new one promptly comes up beneath the hollow base of the old one; and in this way, all ready for the need, sometimes three or four waiting teeth, packed together like a nest of thimbles, may be seen in the jaw of a dead alligator.
The alligator is at best an awkward brute. Slow and ungainly upon land—although even there his powerful tail can, when necessary,
assist the scuffling paws to an astonishing extent if the creature is in haste—he shows to better advantage in the water. There he turns his clumsy body with wonderful dexterity and swiftness, when, at the sight of a swimming muskrat or a wading dog, he instantly changes from what has resembled a drifting log idly floating upon the calm surface of the swamp, into a thing of life—fierce and horrible.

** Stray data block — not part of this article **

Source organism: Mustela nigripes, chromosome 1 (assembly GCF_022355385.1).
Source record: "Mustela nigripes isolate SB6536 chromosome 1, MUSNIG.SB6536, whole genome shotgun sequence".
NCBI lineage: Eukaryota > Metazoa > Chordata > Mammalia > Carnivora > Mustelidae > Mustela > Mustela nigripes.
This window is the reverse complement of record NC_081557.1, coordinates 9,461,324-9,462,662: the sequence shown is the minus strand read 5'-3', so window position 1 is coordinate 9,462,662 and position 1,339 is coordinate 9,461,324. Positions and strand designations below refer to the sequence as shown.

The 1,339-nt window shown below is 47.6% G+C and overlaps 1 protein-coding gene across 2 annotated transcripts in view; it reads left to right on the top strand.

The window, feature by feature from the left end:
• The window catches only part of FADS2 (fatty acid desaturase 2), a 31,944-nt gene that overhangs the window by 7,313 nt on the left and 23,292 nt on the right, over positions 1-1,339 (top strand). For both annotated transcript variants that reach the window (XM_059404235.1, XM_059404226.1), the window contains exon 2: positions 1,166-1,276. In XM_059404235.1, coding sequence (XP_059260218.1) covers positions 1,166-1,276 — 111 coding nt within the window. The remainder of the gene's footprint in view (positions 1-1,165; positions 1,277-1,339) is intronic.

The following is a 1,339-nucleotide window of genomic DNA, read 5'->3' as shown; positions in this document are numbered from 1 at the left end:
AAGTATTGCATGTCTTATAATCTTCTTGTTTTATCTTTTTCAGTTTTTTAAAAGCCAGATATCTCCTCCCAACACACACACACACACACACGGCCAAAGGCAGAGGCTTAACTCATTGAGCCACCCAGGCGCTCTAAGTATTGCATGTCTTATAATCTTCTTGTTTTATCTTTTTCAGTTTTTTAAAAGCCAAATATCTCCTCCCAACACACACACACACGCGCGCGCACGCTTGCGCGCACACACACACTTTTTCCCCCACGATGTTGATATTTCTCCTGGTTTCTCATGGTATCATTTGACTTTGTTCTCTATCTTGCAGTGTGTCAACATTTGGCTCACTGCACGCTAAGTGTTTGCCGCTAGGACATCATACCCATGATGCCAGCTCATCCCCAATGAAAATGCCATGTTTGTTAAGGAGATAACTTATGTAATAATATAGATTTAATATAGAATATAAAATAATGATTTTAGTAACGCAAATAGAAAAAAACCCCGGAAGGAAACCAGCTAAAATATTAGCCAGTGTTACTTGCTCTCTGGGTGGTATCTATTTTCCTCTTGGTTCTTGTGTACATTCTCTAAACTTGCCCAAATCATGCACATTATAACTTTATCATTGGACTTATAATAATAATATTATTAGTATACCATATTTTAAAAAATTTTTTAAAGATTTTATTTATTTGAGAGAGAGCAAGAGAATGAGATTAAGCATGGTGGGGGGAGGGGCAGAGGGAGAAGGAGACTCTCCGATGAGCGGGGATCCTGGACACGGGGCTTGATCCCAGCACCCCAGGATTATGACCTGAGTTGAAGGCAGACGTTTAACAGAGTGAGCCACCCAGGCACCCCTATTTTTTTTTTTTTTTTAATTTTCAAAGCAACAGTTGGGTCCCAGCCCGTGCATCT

The general food of an alligator is fish, turtles, and frogs, with an occasional heedless dog or fowl. A number of adult alligators will quickly deplenish a small, clear-water lake of its finny inhabitants, which statement to would-be Florida fishermen will readily account for the lack in many localities. There is also a curious belief in the